Okay, so at this point we’re sure you’ve heard all about the DNC e-mail hack more than enough, but, there is something you can learn from it to help enhance the security of your agency’s data.
First, lets examine what happened. The victim of the hack received an e-mail stating that they needed to change their password for security reasons, so naturally, that’s what they did. The problem was that this was a phishing attack. A false claim that there was some security risk and the user should change their password, all the while the hackers were recording the new password. Once someone has your password, that’s game over.
Now, if you are paying attention, you’ve realized that the DNC wasn’t really hacked so much as it gave its password information to a clever hacker that was disguising itself. So what’s the lesson?
Well, there are a couple. For starters, don’t open e-mails that come from untrusted sources. Now sometimes this can be hard because the hacker will create an e-mail account with the “look” of an official source. Your best practice is to contact the source directly and verify if the e-mail actually came from them before you take any further action. Now, if you are a Data Soft Logic client, you don’t have to worry about this. We have seen this as one of the primary threats to your data’s security for a long time. It’s why if you click the “Forgot Password?” button on our login page you are promptly told to contact your agency’s system administrator to reset your password. We don’t use an e-mail verification system to retrieve your password because we have always recognized this as a vulnerability and want to provide the greatest level of security for our clients. It’s the way its always been and always will be for our products.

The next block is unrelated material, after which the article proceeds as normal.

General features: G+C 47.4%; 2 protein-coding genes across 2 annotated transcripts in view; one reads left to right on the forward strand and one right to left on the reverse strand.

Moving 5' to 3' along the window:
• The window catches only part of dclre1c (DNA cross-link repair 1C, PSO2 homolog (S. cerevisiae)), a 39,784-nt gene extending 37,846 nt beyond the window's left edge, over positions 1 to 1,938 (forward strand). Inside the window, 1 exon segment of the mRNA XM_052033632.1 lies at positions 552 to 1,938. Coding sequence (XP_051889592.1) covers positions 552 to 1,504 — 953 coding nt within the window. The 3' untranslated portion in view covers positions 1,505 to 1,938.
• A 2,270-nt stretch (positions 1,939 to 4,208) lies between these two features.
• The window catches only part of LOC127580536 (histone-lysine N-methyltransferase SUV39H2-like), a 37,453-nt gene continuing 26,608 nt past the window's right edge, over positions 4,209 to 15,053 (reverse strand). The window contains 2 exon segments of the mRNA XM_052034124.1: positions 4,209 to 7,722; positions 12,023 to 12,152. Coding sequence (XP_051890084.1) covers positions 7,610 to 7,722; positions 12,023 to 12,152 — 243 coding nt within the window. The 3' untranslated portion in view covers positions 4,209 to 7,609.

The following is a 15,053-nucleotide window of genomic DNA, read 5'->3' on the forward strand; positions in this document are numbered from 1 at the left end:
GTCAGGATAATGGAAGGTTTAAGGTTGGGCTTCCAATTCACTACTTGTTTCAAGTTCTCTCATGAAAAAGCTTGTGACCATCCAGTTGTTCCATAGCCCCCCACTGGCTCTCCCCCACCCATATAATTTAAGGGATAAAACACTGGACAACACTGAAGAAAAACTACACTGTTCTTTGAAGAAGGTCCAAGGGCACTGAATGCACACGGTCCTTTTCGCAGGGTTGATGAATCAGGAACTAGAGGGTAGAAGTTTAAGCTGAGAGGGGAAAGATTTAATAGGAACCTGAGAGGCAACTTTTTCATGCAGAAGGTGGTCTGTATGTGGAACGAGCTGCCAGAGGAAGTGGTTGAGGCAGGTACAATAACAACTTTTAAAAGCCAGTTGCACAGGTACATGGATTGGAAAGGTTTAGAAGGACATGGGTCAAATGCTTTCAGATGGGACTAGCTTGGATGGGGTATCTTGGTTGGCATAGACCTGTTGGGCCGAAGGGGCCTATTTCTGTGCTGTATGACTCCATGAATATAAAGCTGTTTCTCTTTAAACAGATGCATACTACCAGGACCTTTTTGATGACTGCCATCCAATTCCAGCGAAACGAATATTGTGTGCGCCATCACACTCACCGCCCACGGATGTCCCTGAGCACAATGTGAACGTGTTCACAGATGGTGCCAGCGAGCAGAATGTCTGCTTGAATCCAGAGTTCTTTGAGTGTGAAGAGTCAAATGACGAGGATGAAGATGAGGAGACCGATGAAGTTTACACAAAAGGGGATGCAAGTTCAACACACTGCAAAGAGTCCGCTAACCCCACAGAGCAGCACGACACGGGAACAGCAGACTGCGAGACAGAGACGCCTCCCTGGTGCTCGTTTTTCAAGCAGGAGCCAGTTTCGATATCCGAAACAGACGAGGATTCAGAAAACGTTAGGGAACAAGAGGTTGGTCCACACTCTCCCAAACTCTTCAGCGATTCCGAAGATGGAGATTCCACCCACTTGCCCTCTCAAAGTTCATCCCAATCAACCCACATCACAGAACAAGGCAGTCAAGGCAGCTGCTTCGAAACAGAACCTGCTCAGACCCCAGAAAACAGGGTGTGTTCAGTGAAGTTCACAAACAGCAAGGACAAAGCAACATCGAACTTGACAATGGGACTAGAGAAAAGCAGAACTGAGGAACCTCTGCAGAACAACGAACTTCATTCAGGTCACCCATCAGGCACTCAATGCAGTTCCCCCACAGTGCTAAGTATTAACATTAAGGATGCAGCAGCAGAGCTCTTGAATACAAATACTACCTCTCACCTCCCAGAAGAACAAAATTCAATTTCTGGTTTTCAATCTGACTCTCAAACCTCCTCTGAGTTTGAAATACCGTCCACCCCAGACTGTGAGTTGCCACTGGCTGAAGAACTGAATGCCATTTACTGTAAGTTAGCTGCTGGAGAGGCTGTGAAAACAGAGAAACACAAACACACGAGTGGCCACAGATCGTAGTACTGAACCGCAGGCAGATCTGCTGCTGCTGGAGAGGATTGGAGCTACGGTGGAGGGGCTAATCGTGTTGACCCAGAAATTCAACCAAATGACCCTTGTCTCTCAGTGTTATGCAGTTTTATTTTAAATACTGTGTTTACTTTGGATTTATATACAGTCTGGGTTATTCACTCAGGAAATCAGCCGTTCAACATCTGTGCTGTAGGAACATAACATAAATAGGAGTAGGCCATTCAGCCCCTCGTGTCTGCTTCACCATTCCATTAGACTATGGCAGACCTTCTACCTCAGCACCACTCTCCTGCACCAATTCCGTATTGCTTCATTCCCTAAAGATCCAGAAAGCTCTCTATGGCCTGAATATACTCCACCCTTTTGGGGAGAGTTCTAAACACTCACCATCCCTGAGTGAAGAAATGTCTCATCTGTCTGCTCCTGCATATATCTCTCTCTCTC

Here’s a few more things you can do to make sure your agency’s data is secure:
Put a password on your computer or device that is required to enter when you turn it on or if you have been away from it for a while
Shut off your computer when you’re not using it!
Immediately notify your agency’s system administrator or your service provider of a lost or stolen device.
Don’t browse untrusted websites!
Change passwords regularly (always make sure you use strong passwords that no one guess
From the DNC hack to the big Sony hack, if you study the methods the hackers use, its almost always some kind of error on the user’s end that essentially has given the keys to the kingdom away. Infrastructures are pretty hard to hack into directly and it usually requires some kind of trick from the hacker to actually get YOU to GIVE them access.
In short, pay attention to what you are doing and you should be totally fine.